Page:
12 November 2010
YOKOHAMA, 12 November 2010 - As Asian companies ride the wave of robust economic recovery in the region, their CEOs have taken up the mantle of leadership and are investing in growth initiatives.
But there are still some short and long-term risks facing Asia-Pacific economies; and the challenge is for the region and the rest of the world to agree to get on the same track together to achieve global recovery.
These are just some of the findings contained in a PwC report The Asian engine for global growth, launched at the APEC CEO Summit 2010 in Yokohama, Japan.
In a special introduction to the report, Dennis Nally, Chairman PricewaterhouseCoopers International, says: “There’s no question that the optimism we felt in January about the global recovery has been dampened by a turnaround that is slower than expected. In North America and Europe, unemployment remains stubbornly high, housing markets are stagnant, and fiscal deficits are raging.
“Yet those developments don’t characterise the entire global business story. Many Asian companies are doing well; riding a robust economic recovery in the region. Over the past few months, my conversations with CEOs have borne out the growing focus on Asia as the source of future growth.”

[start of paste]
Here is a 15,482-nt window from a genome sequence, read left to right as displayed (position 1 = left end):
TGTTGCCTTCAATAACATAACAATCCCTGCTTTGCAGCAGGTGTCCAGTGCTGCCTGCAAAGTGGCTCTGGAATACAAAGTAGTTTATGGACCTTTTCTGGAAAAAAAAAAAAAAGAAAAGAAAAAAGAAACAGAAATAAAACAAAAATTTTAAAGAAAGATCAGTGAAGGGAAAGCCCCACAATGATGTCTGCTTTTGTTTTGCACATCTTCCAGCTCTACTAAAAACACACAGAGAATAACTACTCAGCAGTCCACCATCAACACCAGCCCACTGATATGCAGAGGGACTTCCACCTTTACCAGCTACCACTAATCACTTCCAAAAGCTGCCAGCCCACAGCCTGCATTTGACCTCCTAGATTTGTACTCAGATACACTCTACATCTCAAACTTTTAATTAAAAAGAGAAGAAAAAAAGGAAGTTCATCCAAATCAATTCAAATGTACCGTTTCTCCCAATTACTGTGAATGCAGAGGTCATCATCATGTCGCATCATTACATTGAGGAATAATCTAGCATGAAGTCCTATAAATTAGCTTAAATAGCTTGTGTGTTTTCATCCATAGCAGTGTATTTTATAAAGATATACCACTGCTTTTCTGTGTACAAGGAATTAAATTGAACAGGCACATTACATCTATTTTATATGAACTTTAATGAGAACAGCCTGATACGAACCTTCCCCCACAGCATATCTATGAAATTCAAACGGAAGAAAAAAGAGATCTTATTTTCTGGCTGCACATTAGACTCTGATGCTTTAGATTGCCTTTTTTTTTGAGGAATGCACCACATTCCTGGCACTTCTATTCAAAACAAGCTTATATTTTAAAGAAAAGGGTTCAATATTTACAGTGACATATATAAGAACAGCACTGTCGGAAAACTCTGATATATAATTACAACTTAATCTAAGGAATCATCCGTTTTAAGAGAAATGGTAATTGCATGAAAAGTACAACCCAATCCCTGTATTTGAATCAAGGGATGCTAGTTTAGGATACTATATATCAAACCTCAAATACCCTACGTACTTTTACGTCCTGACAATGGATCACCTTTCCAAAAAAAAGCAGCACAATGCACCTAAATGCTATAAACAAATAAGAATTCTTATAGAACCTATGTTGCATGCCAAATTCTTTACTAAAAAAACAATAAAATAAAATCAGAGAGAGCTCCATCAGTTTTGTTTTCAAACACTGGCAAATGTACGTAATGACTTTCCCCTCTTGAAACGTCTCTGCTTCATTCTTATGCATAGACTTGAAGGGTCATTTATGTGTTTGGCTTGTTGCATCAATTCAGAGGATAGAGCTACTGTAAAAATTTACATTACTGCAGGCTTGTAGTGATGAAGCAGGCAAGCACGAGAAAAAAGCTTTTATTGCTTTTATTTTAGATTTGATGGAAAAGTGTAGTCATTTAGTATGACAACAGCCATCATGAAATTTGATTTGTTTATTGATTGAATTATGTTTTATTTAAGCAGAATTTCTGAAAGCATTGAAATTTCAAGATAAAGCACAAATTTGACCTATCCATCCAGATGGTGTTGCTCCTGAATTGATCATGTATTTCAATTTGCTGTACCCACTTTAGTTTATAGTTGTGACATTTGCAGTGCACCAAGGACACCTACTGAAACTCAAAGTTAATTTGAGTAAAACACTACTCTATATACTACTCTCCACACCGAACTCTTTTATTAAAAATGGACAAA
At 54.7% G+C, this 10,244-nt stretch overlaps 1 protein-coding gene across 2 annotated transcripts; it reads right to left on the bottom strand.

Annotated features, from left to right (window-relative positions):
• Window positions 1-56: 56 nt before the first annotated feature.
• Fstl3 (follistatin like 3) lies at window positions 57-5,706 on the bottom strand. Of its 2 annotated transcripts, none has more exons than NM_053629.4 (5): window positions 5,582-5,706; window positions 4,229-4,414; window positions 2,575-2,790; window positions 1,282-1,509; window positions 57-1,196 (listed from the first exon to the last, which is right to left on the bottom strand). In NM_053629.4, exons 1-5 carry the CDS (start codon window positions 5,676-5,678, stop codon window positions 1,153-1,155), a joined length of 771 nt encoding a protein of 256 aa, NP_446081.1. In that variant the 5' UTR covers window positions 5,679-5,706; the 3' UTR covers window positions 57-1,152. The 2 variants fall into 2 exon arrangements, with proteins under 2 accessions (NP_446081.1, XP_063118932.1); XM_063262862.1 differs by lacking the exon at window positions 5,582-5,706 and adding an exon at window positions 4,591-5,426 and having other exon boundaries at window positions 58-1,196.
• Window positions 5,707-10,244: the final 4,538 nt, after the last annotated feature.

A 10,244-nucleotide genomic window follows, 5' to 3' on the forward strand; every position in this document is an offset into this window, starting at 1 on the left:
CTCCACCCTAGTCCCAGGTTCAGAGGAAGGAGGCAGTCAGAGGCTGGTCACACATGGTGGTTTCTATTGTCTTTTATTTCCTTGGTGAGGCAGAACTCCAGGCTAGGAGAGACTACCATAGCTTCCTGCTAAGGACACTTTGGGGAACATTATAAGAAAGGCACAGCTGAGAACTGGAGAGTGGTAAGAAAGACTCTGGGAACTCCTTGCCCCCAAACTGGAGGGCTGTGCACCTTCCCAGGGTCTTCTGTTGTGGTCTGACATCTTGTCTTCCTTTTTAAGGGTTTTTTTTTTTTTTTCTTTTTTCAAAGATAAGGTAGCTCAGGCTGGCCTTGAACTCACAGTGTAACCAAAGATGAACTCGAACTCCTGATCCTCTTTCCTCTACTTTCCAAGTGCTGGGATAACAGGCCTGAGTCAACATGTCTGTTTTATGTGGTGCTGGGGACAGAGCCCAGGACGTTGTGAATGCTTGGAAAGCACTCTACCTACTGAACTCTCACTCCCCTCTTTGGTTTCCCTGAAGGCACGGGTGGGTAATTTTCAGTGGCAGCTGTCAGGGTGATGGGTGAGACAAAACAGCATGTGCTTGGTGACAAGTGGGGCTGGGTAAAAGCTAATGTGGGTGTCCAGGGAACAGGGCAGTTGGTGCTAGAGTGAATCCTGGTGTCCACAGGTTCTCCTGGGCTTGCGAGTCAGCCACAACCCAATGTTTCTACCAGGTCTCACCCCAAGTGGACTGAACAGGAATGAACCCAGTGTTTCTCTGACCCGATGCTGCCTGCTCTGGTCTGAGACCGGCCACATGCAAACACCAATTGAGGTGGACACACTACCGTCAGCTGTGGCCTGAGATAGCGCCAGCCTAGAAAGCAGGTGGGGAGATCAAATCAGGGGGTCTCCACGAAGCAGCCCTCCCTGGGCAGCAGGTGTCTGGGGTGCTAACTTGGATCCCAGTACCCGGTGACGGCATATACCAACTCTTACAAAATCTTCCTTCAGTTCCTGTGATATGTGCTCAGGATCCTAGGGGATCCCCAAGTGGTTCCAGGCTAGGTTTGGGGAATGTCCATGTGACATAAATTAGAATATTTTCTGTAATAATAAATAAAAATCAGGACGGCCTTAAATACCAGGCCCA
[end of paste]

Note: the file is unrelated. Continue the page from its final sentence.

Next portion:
Mr Nally adds: “With a growing middle class of consumers in Asia, new opportunities will bloom in a variety of sectors, from consumer electronics to natural resources. APEC plays an essential role in making sure trade and economic policies in Asia translate the strong economic recovery in the region into sustainable growth globally.”
The report highlights that economic growth in the Asia-Pacific region is being driven by the powerful momentum generated by China and the ASEAN economies. China is projected to grow 9.3% in 2011, while the six largest countries of ASEAN are forecast to grow between 4.3% and 7.1%. Even Japan’s forecast 1.7% growth is more than twice the average growth rate over the years 1992-2009.
Economic fundamentals - such as high savings, restrained public spending and effective government policies - have made most economies in Asia-Pacific resilient and dynamic.
But to maintain their momentum, they need to address short-term risks and longer-term constraints on growth. The risks include:
Longer-term challenges for Asia-Pacific countries are more daunting:
The report concludes that the more Asia-Pacific’s economic clout grows, the more attention there will be on its integration in global economic governance. “It is hard to imagine that the world will regain its pre-crisis prosperity without leadership from the rising economic stars in Asia-Pacific.
“But Asia-Pacific can’t lead the world through a fragile recovery by itself; the region and the rest of the world have to agree to get on the same track together.”
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